High temperatures and low humidity. Summer is approaching and, with it, the fire danger fire season. The lack of precipitation also make 2019 a year characterised by risk, so some Spanish regions, such as the Balearic Islands, have taken swift action and already presented their prevention operations. According to a report from the Ministry of Agriculture, Fisheries and Food, every year there are an average of 12,000 fires and outbreaks, affecting more than 100,000 hectares of forest. This means not only enormous damage to the environment, but also to the economy.
Assessments of the impacts of forest fires tend to underestimate their economic repercussions, since they only take into account the loss of tangible resources; those that can be bought and sold, such as wood, grass, fruit and even animals that are hunted. However, thanks to research on environmental economics, they are also beginning to measure the intangible resources of forests; that is, those that are not involved in the traditional market of sales and purchases.
Until recently, the value of forests for human leisure and recreation, for their beauty as landscapes, and for their carbon fixation (the ability of a forest to transform CO2 into organic matter) were not taken into account when gauging the economic impact of a forest fire.
A research group at the University of Cordoba is working on a visual tool to determine the behaviour of a fire in an area, and to measure the economic losses it causes in a more precise way, evaluating not only the tangible resources, but also the intangible ones too. This is the Visual Seveif programme, for the measurement of the economic impact of forest fires, on which they have been working for a few years. Each of the variables and equations that are incorporated into the tool to assess economic impact are supported by scientific research. The last variable has been carbon fixation.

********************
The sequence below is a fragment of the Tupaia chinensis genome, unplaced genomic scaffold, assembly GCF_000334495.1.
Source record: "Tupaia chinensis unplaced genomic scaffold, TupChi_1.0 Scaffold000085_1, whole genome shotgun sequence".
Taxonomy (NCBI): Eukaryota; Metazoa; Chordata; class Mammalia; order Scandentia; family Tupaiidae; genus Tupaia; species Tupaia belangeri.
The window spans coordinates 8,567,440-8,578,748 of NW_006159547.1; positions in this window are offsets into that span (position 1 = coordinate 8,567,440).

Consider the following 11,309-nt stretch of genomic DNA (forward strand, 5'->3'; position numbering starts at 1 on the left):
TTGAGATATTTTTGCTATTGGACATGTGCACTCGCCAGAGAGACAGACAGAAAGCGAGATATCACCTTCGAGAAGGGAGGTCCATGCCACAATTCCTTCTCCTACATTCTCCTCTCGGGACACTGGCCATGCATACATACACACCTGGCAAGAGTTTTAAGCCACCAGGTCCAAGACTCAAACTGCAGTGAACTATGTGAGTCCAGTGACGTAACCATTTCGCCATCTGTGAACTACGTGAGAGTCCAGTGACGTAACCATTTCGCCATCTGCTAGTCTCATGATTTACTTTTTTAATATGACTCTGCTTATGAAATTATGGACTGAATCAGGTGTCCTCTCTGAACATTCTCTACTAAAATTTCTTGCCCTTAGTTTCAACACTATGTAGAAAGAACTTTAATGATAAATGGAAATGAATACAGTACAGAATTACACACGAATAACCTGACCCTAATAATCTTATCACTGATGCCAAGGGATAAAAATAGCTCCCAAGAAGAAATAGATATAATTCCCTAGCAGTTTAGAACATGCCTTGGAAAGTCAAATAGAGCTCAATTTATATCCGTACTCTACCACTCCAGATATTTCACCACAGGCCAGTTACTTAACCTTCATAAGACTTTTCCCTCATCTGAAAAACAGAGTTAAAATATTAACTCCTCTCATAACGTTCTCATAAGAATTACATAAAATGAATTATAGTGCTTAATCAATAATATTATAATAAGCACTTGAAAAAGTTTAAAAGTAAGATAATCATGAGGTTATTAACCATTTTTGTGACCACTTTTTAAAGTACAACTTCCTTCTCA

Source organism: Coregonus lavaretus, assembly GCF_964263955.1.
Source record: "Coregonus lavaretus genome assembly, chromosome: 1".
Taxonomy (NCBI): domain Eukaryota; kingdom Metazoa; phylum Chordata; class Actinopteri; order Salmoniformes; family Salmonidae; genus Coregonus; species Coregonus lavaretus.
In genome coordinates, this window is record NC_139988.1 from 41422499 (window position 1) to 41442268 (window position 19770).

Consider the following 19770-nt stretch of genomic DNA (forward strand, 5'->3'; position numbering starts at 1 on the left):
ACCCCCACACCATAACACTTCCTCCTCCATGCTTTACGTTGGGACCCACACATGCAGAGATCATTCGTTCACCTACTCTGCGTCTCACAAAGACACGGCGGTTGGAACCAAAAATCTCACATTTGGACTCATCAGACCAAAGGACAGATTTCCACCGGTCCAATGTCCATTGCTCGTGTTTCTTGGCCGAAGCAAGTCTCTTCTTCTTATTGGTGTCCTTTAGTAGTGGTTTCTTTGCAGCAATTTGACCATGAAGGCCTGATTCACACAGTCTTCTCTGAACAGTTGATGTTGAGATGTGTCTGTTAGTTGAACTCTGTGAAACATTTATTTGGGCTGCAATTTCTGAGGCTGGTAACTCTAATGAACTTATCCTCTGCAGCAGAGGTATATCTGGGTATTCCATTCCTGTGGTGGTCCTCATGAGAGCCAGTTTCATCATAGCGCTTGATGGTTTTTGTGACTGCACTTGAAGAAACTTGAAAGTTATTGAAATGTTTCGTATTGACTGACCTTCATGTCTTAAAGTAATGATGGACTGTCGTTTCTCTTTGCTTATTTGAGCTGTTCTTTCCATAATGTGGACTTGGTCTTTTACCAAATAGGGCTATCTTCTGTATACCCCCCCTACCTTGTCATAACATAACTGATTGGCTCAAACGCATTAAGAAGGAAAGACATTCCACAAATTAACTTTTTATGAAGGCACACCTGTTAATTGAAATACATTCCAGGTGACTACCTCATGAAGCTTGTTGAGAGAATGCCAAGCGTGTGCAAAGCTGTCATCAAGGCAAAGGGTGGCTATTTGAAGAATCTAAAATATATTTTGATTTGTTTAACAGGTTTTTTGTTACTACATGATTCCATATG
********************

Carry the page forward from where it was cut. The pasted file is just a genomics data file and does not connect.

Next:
To generate this equation, which measures economic losses in relation to the carbon fixation of a forest, two different fires were analysed, as published by the research group comprised of University of Cordoba professors Francisco Rodríguez Silva, Miguel Ángel Herrera, and Juan Ramón Molina, in the journal Environmental Impact Assessment Review. The first of these fires took place in 2011, in Cerro Vértice, in the province of Córdoba, devastating more than 140 hectares of scrubland, pine forests and pastures. The second one was started by the crash of a military aircraft in Cañadas Catena, in Jaén, where more than 200 hectares of dense pine forest burned.
Various variables were taken into account, such as the value of carbon, the carbon fixation capacity of each of the species, the age of the trees, and even the years of exploitation stipulated in the forest management plan. But these economic losses of a fire are never fully suffered. They also depend on the duration of the fire, and its intensity. In the Visual Seveif program, all this is accounted for, with the objective of estimating their economic impact as accurately as possible.
This tool is already being used in various fields of scientific research, and also in direct fire management. The next step is to convert this software into a Web platform to facilitate user access and make calculations quickly, to help identify and prioritise areas for restoration activities and optimise the allocation of resources.
Molina, JR; Herrera, MA; Silva, FRY, Wildfire-induced reduction in the carbon storage of Mediterranean ecosystems: An application to brush and forest fires impact assessment. Environmental Impact Assessment Review 10.1016/j.eiar.2019.02.008